P.J. Hairston is a serial knucklehead

UNC's P.J. Hairston averaged a team-best 14.6 points per game last season. (USATSI)
UNC's P.J. Hairston averaged a team-best 14.6 points per game last season. (USATSI)

I once had an attorney/friend handle a speeding ticket for me, and, while he was handling it, the clerk told him I had a separate court date a few days away for a totally different speeding ticket. So, clearly, I'm not the best driver, which is why it would be hypocritical of me to criticize another person for speeding and/or driving carelessly and recklessly.

I have a history of such things.

But, that said, are you serious P.J. Hairston?

Here are the weekend details, courtesy of USAToday.com:

North Carolina men's basketball player P.J. Hairston was charged with speeding and careless and reckless driving Sunday after being pulled over for driving 93 mph in a 65 mph zone. Hairston, 20, was driving a 2008 Acura TL southbound on Interstate 85 outside of Webb, N.C., where he was pulled over at 4:30 p.m. by the State Highway Patrol.

Sunday's report represents the latest away-from-the-court incident for Hairston, who would be leading all of college athletics in offseason headlines if not for Texas A&M's non-stop party known as Johnny Manziel. Hairston was stopped at a license checkpoint on June 5 and arrested on charges of possessing marijuana and driving without a license; a gun was also found outside of the vehicle, which was a 2013 GMC Yukon rented by a convicted felon and party promoter named Haydn "Fats" Thomas.

All charges stemming from that arrest were dropped earlier this month.

But that didn't resolve Hairston's situation because, regardless of the legal components of the case, it's still true that the junior wing was driving a vehicle that a source told CBSSports.com will draw scrutiny from the NCAA, and it's still true that there was an illegal drug in that vehicle, a gun outside of it. Under constant pressure to comment, UNC coach Roy Williams acknowledged on July 15 that Hairston has made "serious mistakes" and will face "serious consequences as a result." Williams also used the word "embarrassing." And when things got more embarrassing Sunday, Williams announced just before midnight that he's suspending Hairston indefinitely, his hand clearly forced by a student-athlete who seems incapable of learning lessons he should've learned by now.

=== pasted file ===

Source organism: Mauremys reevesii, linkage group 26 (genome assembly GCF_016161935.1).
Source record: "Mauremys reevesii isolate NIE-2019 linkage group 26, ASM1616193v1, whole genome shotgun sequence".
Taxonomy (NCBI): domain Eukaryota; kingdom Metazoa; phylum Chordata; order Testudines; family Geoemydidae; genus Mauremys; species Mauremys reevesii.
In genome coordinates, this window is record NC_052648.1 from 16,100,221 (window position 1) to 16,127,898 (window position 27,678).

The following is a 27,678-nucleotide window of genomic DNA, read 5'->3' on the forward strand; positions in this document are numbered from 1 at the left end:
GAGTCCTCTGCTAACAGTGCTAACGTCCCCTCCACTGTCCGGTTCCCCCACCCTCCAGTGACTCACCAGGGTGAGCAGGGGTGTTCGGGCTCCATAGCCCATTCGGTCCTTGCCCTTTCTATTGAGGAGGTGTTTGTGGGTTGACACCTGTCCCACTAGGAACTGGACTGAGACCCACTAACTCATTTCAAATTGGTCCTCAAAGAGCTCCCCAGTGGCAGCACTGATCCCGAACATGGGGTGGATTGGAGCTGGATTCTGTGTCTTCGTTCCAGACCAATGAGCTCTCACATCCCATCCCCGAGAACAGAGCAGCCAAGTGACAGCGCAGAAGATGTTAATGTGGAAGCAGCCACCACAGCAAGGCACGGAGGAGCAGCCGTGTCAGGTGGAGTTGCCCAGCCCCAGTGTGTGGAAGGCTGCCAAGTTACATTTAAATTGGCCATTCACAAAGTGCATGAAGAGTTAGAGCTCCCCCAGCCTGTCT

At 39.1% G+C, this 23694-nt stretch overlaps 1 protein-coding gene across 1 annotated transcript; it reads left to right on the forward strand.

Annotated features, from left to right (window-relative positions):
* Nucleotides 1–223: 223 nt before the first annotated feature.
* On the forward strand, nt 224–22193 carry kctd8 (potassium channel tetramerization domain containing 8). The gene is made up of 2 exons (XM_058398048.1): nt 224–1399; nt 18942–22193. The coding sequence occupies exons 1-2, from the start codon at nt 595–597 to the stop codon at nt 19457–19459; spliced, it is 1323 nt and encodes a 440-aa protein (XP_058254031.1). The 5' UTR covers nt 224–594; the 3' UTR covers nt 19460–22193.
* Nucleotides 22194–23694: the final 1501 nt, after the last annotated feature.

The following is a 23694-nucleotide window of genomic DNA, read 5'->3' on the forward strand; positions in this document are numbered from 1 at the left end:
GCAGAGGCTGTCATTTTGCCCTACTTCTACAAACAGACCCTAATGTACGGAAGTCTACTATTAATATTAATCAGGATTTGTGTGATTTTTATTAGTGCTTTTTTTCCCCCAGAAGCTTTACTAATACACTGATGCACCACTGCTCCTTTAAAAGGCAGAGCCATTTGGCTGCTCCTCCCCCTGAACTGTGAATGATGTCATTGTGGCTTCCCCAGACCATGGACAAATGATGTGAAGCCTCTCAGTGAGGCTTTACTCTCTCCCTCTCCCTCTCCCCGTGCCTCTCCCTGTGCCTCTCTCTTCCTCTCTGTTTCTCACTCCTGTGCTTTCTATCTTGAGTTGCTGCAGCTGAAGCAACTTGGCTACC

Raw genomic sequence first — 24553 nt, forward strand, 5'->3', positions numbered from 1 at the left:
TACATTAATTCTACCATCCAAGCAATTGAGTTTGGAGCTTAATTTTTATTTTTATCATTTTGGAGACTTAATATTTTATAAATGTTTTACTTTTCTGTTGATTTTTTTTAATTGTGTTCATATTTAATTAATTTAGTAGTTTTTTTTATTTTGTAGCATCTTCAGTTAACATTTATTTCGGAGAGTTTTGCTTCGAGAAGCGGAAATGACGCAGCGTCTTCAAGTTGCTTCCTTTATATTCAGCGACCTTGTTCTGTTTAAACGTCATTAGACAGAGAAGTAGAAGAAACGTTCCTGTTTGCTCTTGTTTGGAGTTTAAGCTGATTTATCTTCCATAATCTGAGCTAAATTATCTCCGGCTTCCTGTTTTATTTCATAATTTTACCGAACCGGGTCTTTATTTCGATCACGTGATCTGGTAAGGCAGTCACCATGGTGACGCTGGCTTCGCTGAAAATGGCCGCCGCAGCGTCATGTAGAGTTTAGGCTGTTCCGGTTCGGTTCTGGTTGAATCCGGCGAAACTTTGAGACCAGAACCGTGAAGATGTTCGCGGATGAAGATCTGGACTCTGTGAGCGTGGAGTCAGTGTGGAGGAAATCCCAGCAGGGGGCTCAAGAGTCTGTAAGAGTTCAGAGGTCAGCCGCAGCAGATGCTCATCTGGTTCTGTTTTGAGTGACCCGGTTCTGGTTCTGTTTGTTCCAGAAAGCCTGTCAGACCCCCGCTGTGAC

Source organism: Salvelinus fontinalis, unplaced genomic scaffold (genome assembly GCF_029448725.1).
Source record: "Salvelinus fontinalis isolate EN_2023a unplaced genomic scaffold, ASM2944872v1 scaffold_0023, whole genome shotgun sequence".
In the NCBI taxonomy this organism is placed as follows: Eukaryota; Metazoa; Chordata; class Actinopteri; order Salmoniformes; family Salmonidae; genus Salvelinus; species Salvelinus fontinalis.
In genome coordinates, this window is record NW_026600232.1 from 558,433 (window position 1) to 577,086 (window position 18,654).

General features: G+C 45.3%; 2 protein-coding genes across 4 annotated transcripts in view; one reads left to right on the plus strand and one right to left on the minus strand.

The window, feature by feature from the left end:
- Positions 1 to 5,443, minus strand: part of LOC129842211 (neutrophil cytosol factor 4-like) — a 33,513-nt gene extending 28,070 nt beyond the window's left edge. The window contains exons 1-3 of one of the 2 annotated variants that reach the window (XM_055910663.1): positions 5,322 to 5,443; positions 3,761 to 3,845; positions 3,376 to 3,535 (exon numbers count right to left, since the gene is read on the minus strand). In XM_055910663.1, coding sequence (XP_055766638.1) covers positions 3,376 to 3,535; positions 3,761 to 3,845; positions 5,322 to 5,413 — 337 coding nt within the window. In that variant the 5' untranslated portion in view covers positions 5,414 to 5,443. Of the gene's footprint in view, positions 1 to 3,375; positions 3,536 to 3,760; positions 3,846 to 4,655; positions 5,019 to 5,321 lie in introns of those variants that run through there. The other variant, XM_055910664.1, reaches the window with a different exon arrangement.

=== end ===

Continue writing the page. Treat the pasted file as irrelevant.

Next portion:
How could Hairston drive 93 in a 65 under these circumstances?

What does that say about his level of maturity?

Does he just not get it?

To be clear, there are worse things than going 28 mph over the speed limit. But when you've spent the summer garnering headlines for all the wrong reasons, and you know that any reckless thing you do in a car will garner more headlines for wrong reasons, how in the world could you get behind the wheel on a Sunday afternoon and drive recklessly while approaching 100 mph?

No, it doesn't make Hairston a despicable person.

But it does make you question something about him, doesn't it?

Hairston getting caught doing something stupid in a car a month after he was caught doing something else stupid in a car is, on a much smaller level, just as mind-boggling as Anthony Weiner ending up in a sexting scandal after already getting embarrassed because of a sexting scandal. That's why Weiner won't recover politically this time. Folks can forgive a man -- whether it's Bill Clinton, Kobe Bryant or countless others -- who might've slipped as a husband. But it's hard for people to understand when that same man repeats the same behavior in a way that practically guarantees he'll get busted again, which is what Weiner did by sending graphic messages to women he did not marry after having to resign from Congress for similar actions.

Again, Hairston's shortcomings don't reach the level of Weiner's.

Please don't get it twisted by misinterpreting.

Please don't miss the point.

I realize Hairston isn't running for mayor of New York City, and I know he won't be ridiculed on the cover of tabloids tomorrow. This is not that, I understand. But this is similar in that it's an example of a man further risking his future and embarrassing people (in this case, his coaching staff) who previously stood beside him, and it's difficult for normal people to understand because a normal person would never drive 93 mph just 13 days after his coach was compelled to release a statement calling the offseason "embarrassing."

It's serial stupidity.

And it's seriously stupid.

CBS Sports Insider

Gary Parrish is an award-winning college basketball columnist and television analyst for CBS Sports who also hosts the highest-rated afternoon drive radio show in Memphis, where he lives with his wife... Full Bio

Show Comments Hide Comments
Our Latest Stories